flooded town
flooded town

Responding to the Windsor floods: an interview with EVP of Claims

With another large flood affecting Canadian business owners and homes in Windsor, Ontario and the surrounding areas, we sat down with our Executive Vice President of Claims George Halkiotis to discuss the situation and how Northbridge Insurance responded to customers.  

Tell me about the impact of the Windsor floods and our customers affected in the area.
The floods that affected Windsor and Essex in late September impacted the whole city. The flooding was large enough for the city to declare a state of emergency.  As I’m sure you saw on the news, there was a lot of damage due to flooded basements and sewer backup for homes and businesses alike. We have a fair number of customers in the area that were affected, with just over 50 claims reported.

How does it compare to other recent large weather events?
From a claims perspective, the Windsor flood was similar to the Toronto floods of 2013 when you look at the severity of the damage per claim. Of course, that was the costliest disaster in Ontario’s history and luckily fewer people were affected by this flood. But to put it in context, it’s nowhere near the level of damage we saw from the Fort McMurray wildfires earlier this year.

Is this officially considered a catastrophe?
We don’t have all the industry numbers just yet, so it may not be labelled a catastrophe by the text book definition, but we did immediately send a CAT team (national catastrophe response team) to the area. From our perspective it made sense to have them on the ground to assess the situation. So yes, for all intents and purposes, we treated this event as though it was a catastrophe.

How did our claims team respond?
We had our field team mobilized once we learned of the severity of the situation. We brought  our team together and discussed our approach. From there they went to Windsor and started meeting our customers to assess the damage. We immediately began settling claims where we could. In some cases, we were able to make advance payments to help customers get their businesses up and running as soon as possible. For others in areas more severely impacted, we had to arrange for temporary alternate locations for their business.

Our field team stayed in the area for a few weeks after the flooding.  As claims were reported, we were dealing with them. I’m proud to say that our field team was in touch with most of our affected customers within a week.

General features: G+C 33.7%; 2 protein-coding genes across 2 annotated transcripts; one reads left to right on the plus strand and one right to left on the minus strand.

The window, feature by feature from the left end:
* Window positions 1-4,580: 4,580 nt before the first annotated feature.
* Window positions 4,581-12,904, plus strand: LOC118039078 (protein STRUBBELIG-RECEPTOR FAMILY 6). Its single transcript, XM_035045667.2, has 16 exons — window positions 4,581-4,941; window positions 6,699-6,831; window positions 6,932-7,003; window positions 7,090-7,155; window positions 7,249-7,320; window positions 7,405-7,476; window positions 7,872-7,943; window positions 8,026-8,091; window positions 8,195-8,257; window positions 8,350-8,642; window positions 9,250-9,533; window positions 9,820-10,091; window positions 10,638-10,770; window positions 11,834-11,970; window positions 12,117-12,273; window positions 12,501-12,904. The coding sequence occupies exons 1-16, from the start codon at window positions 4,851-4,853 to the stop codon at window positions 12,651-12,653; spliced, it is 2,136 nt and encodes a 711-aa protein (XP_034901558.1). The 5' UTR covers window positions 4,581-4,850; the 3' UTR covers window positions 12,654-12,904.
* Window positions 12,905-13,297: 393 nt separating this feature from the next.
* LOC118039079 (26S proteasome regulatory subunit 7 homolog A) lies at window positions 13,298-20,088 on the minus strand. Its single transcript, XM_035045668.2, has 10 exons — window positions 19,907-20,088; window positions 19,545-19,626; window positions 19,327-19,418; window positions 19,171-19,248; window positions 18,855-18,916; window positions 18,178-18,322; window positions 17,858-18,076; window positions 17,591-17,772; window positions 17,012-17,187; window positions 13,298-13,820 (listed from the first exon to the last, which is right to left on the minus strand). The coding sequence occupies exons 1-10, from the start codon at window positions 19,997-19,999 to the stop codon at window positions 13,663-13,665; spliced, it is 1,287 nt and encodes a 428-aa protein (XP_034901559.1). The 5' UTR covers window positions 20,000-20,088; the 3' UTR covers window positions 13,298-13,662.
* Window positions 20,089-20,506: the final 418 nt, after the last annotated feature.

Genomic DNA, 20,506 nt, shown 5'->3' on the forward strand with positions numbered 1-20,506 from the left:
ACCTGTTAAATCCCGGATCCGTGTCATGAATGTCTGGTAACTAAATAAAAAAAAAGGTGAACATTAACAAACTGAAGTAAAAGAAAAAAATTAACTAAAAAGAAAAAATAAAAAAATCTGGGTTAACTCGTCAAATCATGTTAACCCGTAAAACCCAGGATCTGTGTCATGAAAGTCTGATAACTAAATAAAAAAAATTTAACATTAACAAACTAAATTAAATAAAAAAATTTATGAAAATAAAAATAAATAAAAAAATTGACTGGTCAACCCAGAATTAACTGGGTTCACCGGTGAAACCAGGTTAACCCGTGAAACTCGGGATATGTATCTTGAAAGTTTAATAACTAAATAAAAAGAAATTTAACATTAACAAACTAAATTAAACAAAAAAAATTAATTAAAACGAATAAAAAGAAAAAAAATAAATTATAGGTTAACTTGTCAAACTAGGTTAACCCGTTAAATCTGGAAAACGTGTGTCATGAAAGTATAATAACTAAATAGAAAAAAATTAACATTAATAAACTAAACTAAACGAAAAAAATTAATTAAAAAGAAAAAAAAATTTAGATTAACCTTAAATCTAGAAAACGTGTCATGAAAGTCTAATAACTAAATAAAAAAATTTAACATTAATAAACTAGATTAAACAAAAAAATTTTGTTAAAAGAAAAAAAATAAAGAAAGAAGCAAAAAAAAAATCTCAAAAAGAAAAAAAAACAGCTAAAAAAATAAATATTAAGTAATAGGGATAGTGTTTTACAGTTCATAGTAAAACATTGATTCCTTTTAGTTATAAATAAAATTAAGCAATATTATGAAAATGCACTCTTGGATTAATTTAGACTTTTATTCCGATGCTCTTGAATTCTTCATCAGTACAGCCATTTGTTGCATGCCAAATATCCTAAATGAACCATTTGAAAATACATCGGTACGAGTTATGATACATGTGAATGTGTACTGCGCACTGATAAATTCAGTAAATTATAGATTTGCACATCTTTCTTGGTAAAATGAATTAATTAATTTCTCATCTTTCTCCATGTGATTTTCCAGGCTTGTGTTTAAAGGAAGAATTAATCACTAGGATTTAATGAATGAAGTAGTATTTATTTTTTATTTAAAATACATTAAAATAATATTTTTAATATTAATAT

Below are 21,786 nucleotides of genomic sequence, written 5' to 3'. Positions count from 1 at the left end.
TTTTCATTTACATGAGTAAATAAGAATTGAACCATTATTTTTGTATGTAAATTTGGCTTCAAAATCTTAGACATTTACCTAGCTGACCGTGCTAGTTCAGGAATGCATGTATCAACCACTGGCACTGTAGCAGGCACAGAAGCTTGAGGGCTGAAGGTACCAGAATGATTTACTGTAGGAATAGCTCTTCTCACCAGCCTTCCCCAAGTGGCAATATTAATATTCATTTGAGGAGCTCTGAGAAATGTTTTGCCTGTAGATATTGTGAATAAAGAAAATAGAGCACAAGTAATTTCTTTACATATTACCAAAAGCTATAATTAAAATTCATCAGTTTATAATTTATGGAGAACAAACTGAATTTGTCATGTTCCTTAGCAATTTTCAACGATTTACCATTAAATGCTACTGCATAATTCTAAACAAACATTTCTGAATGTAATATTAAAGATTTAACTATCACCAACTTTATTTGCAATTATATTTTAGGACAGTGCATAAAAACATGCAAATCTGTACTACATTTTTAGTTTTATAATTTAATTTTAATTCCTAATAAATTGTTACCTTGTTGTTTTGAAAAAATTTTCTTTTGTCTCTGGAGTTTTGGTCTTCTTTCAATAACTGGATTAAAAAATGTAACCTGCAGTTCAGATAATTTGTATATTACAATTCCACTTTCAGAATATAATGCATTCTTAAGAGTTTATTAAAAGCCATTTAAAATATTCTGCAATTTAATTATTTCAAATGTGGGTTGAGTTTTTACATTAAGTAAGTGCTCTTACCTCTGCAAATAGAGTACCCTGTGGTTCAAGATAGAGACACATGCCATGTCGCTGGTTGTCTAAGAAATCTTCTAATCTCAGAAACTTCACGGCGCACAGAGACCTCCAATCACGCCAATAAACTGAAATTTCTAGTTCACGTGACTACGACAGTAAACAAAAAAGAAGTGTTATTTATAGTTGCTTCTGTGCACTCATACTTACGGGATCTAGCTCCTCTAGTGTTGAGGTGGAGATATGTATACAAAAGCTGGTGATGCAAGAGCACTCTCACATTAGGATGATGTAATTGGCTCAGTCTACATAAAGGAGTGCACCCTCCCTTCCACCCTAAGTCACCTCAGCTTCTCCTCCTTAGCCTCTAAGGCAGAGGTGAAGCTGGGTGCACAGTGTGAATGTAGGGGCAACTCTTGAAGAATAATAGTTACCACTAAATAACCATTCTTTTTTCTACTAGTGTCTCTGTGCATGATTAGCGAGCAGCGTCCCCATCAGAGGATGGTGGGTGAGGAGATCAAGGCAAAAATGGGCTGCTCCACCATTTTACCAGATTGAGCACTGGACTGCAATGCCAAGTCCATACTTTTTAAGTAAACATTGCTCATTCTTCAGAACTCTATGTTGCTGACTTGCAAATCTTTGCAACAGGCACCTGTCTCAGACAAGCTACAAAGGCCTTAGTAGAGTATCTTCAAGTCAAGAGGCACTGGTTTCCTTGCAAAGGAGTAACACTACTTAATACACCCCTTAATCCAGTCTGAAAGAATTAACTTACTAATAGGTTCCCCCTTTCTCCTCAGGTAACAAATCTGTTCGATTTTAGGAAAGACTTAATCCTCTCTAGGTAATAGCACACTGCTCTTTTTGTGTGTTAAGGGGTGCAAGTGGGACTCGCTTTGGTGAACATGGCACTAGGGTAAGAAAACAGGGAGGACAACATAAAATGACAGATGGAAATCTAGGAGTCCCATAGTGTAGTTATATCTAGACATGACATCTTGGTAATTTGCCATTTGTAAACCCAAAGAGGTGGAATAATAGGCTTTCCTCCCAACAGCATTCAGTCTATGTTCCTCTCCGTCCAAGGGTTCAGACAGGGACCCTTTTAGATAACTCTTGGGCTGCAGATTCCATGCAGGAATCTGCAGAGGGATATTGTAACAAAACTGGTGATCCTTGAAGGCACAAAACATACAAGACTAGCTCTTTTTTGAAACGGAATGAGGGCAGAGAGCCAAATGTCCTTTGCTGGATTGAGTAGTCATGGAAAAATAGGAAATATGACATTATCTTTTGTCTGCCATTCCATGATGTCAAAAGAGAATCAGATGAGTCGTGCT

In situations like this do we do anything extra?
We’re hitting all the claims–minor and more severe–in situations where we mobilize a CAT team to handle losses. For most water damage claims, we send out a field person so they can see all the exposures. In some instances, where damage is minor, we may just talk to the customer and get a contractor in to repair the damage. Regardless, our service expectations are the same. When we have a huge volume on a CAT loss it may take up to five days to get to every customer, but we try to address individual claims sooner than that.

There have been articles in the media that claimed some people felt “betrayed” by their insurance companies. There’s no reason to assume they’re talking about our company but if you could deliver a message to our insureds from Northbridge Insurance as an executive, what would you want to tell them?
In these types of situations, our goal is to be first in and first out. We want to get there to service customers and resolve claims as quickly as possible. I think a big issue for customers is response time. Some companies do a good job of responding quickly by having a team prepared and  ready to go. Unfortunately others are slower to respond. One of the keys to our quick response time is having pre-approved contractors so the remediation process can start as soon as possible. We also try to use our own field team and not rely on independent contractors.

How have our response times for these claims been?
We’re already making great progress and it looks like 90% of our claims will have been resolved within the first month. Others take more time because other companies may be involved, which can slow things down. Those claims where we have full control can be resolved quickly because our pre-approved contractors give us estimates within a week or two. Most of our customers appreciate having a settlement in place and getting repairs done quickly so that they can get back to business.

Anything else you’d like to say about businesses that have been affected by flooding?
Flooding can cause serious damage and is often difficult to predict. With this flood in particular, Windsor received two months of rain within 24 hours so there wasn’t much that could be done when things happened that quickly. However, you can take steps to help protect your business. Make sure you have solid risk management practices in place— including a disaster plan, backflow prevention valves and an emergency kit is key.

For more information on keeping your business safe from flooding, read our blog articles:

10 Ways you can prepare your business for a flood

How to reduce the effects of flooding

5 types of water damage and how to prevent them

This blog is provided for information only and is not a substitute for professional advice. We make no representations or warranties regarding the accuracy or completeness of the information and will not be responsible for any loss arising out of reliance on the information.

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